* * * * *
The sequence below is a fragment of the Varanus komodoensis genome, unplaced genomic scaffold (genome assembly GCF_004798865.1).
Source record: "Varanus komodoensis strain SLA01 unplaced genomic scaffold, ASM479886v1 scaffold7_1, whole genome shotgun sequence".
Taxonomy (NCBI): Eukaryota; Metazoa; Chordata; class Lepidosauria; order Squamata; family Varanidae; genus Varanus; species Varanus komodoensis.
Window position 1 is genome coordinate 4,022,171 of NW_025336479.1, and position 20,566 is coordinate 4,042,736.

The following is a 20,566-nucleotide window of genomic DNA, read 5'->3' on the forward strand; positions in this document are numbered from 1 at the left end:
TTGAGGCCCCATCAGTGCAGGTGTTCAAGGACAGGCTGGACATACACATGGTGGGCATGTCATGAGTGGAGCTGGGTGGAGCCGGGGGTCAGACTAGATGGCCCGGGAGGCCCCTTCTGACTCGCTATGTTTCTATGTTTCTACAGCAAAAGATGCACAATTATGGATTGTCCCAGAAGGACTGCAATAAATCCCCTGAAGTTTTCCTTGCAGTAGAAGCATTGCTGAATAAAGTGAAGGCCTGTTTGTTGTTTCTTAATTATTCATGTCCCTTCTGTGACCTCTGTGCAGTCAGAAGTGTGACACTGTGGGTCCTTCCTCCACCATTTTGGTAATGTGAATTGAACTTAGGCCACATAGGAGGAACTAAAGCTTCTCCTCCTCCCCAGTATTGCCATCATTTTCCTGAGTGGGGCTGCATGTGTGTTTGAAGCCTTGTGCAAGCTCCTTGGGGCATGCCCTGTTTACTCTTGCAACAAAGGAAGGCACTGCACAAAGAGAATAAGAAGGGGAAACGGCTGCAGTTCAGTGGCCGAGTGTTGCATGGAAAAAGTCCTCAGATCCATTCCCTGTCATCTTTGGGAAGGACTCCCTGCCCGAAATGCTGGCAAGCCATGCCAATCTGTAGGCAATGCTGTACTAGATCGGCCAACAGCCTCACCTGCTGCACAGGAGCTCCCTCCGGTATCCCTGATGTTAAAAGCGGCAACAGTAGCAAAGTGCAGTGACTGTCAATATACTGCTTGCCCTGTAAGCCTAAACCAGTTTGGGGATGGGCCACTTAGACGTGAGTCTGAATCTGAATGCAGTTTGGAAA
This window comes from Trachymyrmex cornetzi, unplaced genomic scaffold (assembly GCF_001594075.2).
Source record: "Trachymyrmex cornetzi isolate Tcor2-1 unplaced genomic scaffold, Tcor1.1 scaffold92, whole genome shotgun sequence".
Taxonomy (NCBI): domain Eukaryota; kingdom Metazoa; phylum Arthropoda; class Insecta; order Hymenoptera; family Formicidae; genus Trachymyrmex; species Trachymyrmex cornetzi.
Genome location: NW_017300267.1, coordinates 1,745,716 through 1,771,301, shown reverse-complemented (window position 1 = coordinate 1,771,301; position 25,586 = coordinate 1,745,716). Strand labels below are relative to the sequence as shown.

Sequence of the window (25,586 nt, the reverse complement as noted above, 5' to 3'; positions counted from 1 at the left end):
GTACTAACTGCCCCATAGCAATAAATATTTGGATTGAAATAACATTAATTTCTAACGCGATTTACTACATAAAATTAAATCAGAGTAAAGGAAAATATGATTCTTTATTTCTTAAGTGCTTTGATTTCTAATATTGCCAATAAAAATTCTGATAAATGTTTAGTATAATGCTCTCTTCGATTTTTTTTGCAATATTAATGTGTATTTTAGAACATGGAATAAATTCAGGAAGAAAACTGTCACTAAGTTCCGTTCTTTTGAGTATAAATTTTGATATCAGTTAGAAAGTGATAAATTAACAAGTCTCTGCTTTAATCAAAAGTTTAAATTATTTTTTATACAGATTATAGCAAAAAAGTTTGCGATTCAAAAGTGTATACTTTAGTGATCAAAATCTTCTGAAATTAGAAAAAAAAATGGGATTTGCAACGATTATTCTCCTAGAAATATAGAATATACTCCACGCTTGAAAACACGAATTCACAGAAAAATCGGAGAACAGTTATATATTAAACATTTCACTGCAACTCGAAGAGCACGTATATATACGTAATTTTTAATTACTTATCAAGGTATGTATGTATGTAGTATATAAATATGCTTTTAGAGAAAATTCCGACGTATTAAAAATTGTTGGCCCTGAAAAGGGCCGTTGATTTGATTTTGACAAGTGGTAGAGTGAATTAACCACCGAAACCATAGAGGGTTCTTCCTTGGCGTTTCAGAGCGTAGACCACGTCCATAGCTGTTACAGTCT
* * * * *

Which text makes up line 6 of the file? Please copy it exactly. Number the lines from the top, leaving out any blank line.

TTGAGGCCCCATCAGTGCAGGTGTTCAAGGACAGGCTGGACATACACATGGTGGGCATGTCATGAGTGGAGCTGGGTGGAGCCGGGGGTCAGACTAGATGGCCCGGGAGGCCCCTTCTGACTCGCTATGTTTCTATGTTTCTACAGCAAAAGATGCACAATTATGGATTGTCCCAGAAGGACTGCAATAAATCCCCTGAAGTTTTCCTTGCAGTAGAAGCATTGCTGAATAAAGTGAAGGCCTGTTTGTTGTTTCTTAATTATTCATGTCCCTTCTGTGACCTCTGTGCAGTCAGAAGTGTGACACTGTGGGTCCTTCCTCCACCATTTTGGTAATGTGAATTGAACTTAGGCCACATAGGAGGAACTAAAGCTTCTCCTCCTCCCCAGTATTGCCATCATTTTCCTGAGTGGGGCTGCATGTGTGTTTGAAGCCTTGTGCAAGCTCCTTGGGGCATGCCCTGTTTACTCTTGCAACAAAGGAAGGCACTGCACAAAGAGAATAAGAAGGGGAAACGGCTGCAGTTCAGTGGCCGAGTGTTGCATGGAAAAAGTCCTCAGATCCATTCCCTGTCATCTTTGGGAAGGACTCCCTGCCCGAAATGCTGGCAAGCCATGCCAATCTGTAGGCAATGCTGTACTAGATCGGCCAACAGCCTCACCTGCTGCACAGGAGCTCCCTCCGGTATCCCTGATGTTAAAAGCGGCAACAGTAGCAAAGTGCAGTGACTGTCAATATACTGCTTGCCCTGTAAGCCTAAACCAGTTTGGGGATGGGCCACTTAGACGTGAGTCTGAATCTGAATGCAGTTTGGAAA